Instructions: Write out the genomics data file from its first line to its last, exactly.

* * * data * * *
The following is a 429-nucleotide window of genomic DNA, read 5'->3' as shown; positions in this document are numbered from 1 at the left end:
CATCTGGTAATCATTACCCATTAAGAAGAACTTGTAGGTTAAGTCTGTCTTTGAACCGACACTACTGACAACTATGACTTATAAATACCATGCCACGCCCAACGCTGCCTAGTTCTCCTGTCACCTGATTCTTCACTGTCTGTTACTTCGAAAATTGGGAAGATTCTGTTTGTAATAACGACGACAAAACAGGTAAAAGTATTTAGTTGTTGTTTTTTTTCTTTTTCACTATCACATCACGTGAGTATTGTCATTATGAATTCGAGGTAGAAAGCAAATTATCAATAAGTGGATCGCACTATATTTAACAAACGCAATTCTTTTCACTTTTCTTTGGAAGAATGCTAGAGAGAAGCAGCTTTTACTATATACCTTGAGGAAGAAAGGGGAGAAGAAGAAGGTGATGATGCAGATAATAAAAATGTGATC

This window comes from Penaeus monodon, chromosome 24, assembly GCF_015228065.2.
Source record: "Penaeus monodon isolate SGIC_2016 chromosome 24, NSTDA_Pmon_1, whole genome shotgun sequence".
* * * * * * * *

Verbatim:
The following is a 429-nucleotide window of genomic DNA, read 5'->3' as shown; positions in this document are numbered from 1 at the left end:
CATCTGGTAATCATTACCCATTAAGAAGAACTTGTAGGTTAAGTCTGTCTTTGAACCGACACTACTGACAACTATGACTTATAAATACCATGCCACGCCCAACGCTGCCTAGTTCTCCTGTCACCTGATTCTTCACTGTCTGTTACTTCGAAAATTGGGAAGATTCTGTTTGTAATAACGACGACAAAACAGGTAAAAGTATTTAGTTGTTGTTTTTTTTCTTTTTCACTATCACATCACGTGAGTATTGTCATTATGAATTCGAGGTAGAAAGCAAATTATCAATAAGTGGATCGCACTATATTTAACAAACGCAATTCTTTTCACTTTTCTTTGGAAGAATGCTAGAGAGAAGCAGCTTTTACTATATACCTTGAGGAAGAAAGGGGAGAAGAAGAAGGTGATGATGCAGATAATAAAAATGTGATC

This window comes from Penaeus monodon, chromosome 24, assembly GCF_015228065.2.
Source record: "Penaeus monodon isolate SGIC_2016 chromosome 24, NSTDA_Pmon_1, whole genome shotgun sequence".